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Celgene’s Abraxane fails pancreatic cancer trial

Abraxane failed to show improvement in disease-free survival

Abraxane

Celgene’s attempt to push its Abraxane product further up the treatment pathway in pancreatic cancer has been scuppered b a failed phase 3 trial.

Abraxane (nab-paclitaxel) is already approved to treat patients with advanced metastatic pancreatic cancer, but Celgene had been hoping to get approval for the drug as an adjuvant therapy given after surgery to try to prevent the cancer recurring.

The APACT trial compared Abraxane plus gemcitabine given after surgery to gemcitabine alone to see if the combination was better at delaying or preventing disease recurrence or death (disease-free survival), but according to Celgene was no better on this measure.

Curiously, overall survival – a secondary endpoint in the study – was improved with Abraxane, reaching “nominal statistical significance”, according to the company.

Expectations for a positive outcome for the trial weren’t high, particularly as it used gemcitabine as a control. Since APACT was started, a new regimen called mFOLFIRINOX – based on oxaliplatin, leucovorin, irinotecan, and fluorouracil – has been shown to be more effective gemcitabine in adjuvant pancreatic cancer.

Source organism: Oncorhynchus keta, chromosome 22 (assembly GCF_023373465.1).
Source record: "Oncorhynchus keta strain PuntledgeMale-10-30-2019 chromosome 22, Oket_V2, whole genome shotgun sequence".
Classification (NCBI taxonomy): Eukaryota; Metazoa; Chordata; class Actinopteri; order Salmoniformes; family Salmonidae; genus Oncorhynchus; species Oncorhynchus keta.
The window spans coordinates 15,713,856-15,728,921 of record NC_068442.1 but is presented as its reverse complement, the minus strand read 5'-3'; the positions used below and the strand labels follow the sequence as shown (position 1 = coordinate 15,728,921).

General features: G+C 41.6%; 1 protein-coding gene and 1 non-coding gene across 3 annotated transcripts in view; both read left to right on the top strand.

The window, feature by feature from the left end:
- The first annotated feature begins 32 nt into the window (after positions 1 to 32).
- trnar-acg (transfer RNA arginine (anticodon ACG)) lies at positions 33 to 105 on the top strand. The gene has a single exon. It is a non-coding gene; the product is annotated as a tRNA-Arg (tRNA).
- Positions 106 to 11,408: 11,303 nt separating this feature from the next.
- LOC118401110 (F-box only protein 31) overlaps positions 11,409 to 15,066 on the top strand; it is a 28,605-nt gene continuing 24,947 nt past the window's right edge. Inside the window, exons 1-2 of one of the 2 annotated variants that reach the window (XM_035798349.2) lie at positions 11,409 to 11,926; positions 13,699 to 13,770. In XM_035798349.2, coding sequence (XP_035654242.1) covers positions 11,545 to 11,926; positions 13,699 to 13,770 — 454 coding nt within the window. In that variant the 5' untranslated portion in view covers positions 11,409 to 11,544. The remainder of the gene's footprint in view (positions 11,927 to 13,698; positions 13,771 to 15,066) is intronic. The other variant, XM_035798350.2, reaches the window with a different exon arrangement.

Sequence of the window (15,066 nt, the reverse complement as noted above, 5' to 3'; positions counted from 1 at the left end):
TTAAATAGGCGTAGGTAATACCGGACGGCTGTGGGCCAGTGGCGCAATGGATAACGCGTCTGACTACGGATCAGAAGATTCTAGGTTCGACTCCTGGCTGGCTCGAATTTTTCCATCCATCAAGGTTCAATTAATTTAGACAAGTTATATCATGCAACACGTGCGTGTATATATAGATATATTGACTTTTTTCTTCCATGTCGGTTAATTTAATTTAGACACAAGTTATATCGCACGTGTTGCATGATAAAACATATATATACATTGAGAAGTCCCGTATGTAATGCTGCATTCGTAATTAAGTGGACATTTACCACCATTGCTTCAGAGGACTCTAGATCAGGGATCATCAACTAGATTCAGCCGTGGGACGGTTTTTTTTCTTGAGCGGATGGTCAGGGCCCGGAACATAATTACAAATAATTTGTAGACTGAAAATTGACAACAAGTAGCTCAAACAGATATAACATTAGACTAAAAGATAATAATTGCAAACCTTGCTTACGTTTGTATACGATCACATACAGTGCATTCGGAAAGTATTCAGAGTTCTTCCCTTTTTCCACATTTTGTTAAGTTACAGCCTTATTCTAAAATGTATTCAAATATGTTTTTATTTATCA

Abraxane is one of Celgene’s top-selling products with sales passing the $1bn threshold for the first time last year, and the company has predicted growth to around $1.1bn in 2019. It’s facing a slowdown as patent protection for the drug expired in Europe last year, although Celgene is still claiming US market exclusivity until 2024.

The APACT trial has been a factor in Celgene’s near-term projections for the product so the failure is a disappointment, although it’s worth noting that Abraxane could get much more of a boost from ‘piggyback’ approvals with immuno-oncology drugs.

Celgene picked up the first of these last October when Abraxane was cleared alongside Merck & Co/MSD’s Keytruda (pembrolizumab) for frontline metastatic squamous non-small cell lung cancer.

It secured another this week when the FDA cleared the drug in combination with Roche’s PD-L1 inhibitor Tecentriq (atezolizumab) for triple-negative breast cancer – becoming the first immunotherapy regimen for a breast cancer indication – and in September, the FDA should deliver a verdict on the Keytruda/Abraxane regimen in frontline non-squamous NSCLC.

Celgene also says that there are currently more than 130 studies evaluating Abraxane in patients with pancreatic cancer in combination with more than 50 novel agents.

Article by
Phil Taylor

13th March 2019

From: Research

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